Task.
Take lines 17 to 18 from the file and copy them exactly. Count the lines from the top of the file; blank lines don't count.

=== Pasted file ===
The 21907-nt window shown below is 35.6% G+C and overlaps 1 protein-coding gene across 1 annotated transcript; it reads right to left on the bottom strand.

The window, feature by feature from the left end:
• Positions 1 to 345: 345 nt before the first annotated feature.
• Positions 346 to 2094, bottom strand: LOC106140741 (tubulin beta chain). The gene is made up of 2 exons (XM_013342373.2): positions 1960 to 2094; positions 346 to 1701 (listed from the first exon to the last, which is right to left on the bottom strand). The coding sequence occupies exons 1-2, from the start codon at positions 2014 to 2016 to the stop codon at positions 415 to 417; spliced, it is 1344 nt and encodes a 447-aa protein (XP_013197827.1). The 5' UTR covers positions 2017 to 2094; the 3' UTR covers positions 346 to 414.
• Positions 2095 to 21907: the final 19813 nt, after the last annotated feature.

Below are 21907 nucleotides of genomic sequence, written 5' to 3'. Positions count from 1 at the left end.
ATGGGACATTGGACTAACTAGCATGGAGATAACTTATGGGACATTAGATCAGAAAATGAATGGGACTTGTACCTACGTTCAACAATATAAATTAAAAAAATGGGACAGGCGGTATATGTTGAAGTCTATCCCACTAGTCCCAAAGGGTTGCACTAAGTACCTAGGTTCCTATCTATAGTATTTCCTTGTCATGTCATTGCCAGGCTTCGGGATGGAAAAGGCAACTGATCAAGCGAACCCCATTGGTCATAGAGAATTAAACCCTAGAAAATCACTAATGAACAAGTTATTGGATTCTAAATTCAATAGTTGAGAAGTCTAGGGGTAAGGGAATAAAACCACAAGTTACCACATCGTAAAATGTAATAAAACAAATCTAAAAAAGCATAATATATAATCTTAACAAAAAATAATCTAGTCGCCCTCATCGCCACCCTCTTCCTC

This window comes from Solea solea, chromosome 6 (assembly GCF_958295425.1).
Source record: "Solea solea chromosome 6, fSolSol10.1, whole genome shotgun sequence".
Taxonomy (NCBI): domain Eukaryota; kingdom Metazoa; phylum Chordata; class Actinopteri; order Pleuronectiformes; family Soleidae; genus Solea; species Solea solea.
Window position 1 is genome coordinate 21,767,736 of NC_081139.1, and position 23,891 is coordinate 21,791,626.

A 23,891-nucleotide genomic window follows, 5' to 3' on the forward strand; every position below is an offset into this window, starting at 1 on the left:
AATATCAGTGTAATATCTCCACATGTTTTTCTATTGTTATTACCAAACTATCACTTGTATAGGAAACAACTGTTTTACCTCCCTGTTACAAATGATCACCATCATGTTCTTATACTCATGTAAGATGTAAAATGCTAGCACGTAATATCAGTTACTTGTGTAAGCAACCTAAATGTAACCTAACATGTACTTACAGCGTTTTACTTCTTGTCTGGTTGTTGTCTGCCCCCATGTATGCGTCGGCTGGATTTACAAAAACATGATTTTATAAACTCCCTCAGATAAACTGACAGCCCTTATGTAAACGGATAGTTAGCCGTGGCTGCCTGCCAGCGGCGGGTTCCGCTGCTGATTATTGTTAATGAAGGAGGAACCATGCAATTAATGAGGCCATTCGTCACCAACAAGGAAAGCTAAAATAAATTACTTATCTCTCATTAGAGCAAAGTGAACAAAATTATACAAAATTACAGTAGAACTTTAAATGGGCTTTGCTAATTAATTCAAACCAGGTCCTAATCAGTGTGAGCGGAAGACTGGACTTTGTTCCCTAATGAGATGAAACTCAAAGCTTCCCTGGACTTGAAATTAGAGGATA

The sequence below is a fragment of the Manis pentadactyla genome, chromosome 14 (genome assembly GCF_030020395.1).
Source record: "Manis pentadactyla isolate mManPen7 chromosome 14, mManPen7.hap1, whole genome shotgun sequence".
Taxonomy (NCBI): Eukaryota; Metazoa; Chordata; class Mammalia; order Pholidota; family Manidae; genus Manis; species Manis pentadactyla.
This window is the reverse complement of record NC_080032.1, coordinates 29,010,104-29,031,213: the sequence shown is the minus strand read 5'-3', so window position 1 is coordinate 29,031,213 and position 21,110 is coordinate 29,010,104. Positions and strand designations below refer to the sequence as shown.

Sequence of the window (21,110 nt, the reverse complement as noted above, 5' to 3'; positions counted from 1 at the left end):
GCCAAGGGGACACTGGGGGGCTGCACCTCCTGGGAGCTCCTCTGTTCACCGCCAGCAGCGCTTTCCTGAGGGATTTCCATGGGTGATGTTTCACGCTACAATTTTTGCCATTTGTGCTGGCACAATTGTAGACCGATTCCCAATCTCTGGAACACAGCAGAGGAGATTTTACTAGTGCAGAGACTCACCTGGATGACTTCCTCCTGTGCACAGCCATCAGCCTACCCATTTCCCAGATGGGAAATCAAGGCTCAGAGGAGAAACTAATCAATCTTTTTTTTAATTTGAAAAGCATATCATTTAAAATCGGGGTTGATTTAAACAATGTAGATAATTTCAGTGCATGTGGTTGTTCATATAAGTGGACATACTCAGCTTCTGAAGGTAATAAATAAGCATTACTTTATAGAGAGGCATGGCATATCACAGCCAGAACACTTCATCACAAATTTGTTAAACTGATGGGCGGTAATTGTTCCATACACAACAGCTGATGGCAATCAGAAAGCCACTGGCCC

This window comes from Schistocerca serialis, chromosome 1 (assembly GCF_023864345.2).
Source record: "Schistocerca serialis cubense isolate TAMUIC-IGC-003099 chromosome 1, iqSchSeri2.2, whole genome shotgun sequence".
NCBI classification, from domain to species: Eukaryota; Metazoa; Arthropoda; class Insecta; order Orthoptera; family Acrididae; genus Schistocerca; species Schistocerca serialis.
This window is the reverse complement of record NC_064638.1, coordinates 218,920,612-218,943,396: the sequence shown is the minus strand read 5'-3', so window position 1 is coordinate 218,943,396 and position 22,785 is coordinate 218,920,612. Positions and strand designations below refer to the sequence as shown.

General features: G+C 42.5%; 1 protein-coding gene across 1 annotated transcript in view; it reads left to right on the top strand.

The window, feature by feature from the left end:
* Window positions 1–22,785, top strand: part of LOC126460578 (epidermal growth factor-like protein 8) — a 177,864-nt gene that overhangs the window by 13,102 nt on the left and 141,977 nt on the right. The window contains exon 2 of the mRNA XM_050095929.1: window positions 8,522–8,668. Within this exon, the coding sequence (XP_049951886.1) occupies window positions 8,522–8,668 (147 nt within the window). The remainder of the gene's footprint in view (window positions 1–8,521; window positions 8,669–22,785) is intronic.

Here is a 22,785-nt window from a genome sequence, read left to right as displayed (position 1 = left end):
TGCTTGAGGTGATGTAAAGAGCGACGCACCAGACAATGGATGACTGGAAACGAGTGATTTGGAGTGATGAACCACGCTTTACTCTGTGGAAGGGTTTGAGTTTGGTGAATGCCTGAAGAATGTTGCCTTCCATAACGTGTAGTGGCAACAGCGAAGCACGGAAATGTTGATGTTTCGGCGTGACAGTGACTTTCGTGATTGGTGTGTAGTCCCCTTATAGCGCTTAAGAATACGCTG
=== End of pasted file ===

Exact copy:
This window is the reverse complement of record NC_080032.1, coordinates 29,010,104-29,031,213: the sequence shown is the minus strand read 5'-3', so window position 1 is coordinate 29,031,213 and position 21,110 is coordinate 29,010,104. Positions and strand designations below refer to the sequence as shown.

Sequence of the window (21,110 nt, the reverse complement as noted above, 5' to 3'; positions counted from 1 at the left end):